Home care spread thin, seniors’ advocate says

Growing number of seniors outpacing home care services, Health Minister Terry Lake acknowledges

B.C. Seniors' Advocate Isobel Mackenzie

Health ministers across Canada say expanding community and home care is the best way to serve a growing senior population, but total home care hours declined last year in three out of five B.C. health regions.

That’s one of the findings in the first annual report on seniors’ services by B.C. Seniors’ Advocate Isobel Mackenzie.

Despite growing senior populations across B.C., the report found the total hours of home support delivered to clients was down four per cent in Vancouver Island and Vancouver Coastal health regions, and down 11 per cent in the area served by Northern Health.

Fraser Health, the largest region by population from Surrey through the Fraser Valley, had a seven per cent increase in hours in 2014-15, the fiscal year that ended last March. Interior Health, including the Okanagan and Kootenays, saw a five per cent increase.

Mackenzie said there has been an increase in seniors served by home care workers in most regions, but the hours received by each has declined. She said the data on hours reflects what she has heard from seniors around the province, who report that their home care services are being reduced.

“That validates to a large extent what people are saying, which is ‘I can’t get meal prep, they cut my bathing, they cut out my housekeeping’,” Mackenzie said.

Health Minister Terry Lake, who emphasized the need to move away from the acute-care hospital model to community and home care at a recent health ministers’ conference in Vancouver, said the report is “a snapshot,” but acknowledged there is more work to do.

Lake said the 11 million hours of home care support provided last year is up 35 per cent since the B.C. Liberals took office in 2001, and the number of clients served is up 29 per cent.

“Despite the fact that we’ve seen a significant increase in hours and budget, the demographics are such that we are falling behind here a little bit,” Lake said in an interview. “I think this is a good early warning system to tell us, we need to do a bit more in this area.”

Lake added that the new federal government has made a commitment to invest more in home health care. He said he is encouraged by Mackenzie’s finding that 96 per cent of B.C. seniors have a regular family doctor.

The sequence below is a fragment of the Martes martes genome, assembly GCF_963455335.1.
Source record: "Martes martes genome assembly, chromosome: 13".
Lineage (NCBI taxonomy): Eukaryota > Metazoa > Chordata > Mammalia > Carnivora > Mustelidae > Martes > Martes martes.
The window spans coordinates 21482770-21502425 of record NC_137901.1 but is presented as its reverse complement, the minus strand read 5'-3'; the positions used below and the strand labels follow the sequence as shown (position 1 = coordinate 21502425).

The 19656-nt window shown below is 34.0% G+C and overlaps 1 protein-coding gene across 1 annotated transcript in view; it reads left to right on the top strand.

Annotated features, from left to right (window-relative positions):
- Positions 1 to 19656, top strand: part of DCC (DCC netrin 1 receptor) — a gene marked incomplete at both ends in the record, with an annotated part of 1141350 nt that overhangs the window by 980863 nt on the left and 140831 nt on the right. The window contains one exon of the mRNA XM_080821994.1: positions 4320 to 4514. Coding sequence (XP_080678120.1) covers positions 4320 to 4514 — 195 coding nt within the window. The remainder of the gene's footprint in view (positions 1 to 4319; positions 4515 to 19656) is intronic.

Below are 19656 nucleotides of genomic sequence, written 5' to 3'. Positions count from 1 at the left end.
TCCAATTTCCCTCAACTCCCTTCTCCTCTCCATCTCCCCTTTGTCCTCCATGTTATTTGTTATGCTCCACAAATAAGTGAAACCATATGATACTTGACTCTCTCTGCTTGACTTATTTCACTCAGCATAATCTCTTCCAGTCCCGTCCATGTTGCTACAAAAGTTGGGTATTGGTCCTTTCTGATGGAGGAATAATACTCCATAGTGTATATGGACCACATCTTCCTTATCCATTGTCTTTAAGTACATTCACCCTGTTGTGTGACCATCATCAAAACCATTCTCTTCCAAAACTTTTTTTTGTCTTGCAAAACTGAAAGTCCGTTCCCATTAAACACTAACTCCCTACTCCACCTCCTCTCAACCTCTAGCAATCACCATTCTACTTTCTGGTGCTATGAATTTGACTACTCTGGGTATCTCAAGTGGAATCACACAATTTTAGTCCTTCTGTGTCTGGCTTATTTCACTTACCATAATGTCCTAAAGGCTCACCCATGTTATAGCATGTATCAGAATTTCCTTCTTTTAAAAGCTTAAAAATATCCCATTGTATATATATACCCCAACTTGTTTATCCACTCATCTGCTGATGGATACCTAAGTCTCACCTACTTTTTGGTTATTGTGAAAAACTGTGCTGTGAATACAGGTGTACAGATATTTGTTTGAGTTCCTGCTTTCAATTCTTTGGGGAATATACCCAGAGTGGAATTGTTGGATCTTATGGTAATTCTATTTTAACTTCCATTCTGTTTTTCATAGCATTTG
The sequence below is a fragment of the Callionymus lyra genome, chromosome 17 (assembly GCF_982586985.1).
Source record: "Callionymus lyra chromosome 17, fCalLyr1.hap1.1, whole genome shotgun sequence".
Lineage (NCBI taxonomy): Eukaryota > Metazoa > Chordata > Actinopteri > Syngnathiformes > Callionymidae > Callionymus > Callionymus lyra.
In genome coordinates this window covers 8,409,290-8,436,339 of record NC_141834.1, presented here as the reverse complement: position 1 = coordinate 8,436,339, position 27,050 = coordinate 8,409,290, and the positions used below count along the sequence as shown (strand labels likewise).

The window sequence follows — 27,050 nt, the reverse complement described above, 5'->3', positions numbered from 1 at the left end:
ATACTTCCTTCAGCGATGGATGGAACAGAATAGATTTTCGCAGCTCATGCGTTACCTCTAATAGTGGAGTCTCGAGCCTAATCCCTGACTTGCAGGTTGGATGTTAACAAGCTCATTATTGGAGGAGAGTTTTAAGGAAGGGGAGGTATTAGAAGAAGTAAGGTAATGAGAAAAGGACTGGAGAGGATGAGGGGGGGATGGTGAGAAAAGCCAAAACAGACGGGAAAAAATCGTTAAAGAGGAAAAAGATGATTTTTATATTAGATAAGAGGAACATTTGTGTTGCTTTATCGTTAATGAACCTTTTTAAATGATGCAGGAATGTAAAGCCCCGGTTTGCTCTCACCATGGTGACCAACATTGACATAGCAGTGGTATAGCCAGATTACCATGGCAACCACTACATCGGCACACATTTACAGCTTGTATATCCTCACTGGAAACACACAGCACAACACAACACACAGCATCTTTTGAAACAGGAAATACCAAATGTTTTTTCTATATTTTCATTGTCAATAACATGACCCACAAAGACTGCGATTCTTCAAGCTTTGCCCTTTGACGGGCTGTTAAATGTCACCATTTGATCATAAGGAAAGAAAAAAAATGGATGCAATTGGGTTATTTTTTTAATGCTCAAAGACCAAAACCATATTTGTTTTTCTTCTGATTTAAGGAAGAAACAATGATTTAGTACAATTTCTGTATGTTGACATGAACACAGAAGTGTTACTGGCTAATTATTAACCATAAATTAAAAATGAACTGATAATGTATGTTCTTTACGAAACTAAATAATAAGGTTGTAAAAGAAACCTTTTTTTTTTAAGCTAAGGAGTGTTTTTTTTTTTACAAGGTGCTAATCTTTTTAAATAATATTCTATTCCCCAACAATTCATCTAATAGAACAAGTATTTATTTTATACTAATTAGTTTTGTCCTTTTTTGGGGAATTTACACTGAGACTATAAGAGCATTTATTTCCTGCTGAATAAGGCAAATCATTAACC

The B.C. Government and Service Employees’ Union said Mackenzie’s report “paints a picture of a system that is headed in the wrong direction.”

 

Just Posted

Comox Valley Chamber looks back on recent achievements

Chamber of Commerce Week Feb. 18-22

What to do on Family Day in the Comox Valley

Looking for something to do this Family Day? Here are some suggestions:Courtenay… Continue reading

Deported Courtenay man who came to Canada as a baby granted chance at return

Len Van Heest was deported to the Netherlands in 2017

Highland Secondary student wins Horatio Alger scholarship

Jenna Leggett grew up on Read Island where there was no electricity and no roads to her home

Trudeau’s principal secretary, Gerald Butts, resigns amid SNC-Lavalin furor

Butts categorically denies the accusation that he or anyone else in the PMO improperly pressured former attorney general Jody Wilson-Raybould

Lost a ring? This B.C. man will find it for you

Chris Turner founded The Ring Finders, an international directory of metal detector hobbyists

Poverty coalition has high hopes for B.C. poverty reduction strategy

Funding allocation expected to be released with 2019 budget

‘How did we get here?’: B.C. mom of transplant recipient worries about measles outbreaks

Addison, 7, cannot get a live vaccine because she has a heart transplant

Steelhead LNG stops work on Kwispaa LNG project near Bamfield

Huu-ay-aht First Nations ‘deeply disappointed; Steelhead says funding is the problem

NDP Leader Jagmeet Singh calls for public inquiry over SNC-Lavalin questions

Vancouver member of Parliament Jody Wilson-Raybould resigned from cabinet last week

Canadian airlines waiting for guidance from Ottawa over X gender option

Major U.S. airlines said they will change their process so passengers can identify themselves along non-binary lines

Moose Hide campaign takes message to Canadian schools

Campaign launches new K-12 education platform

Most Read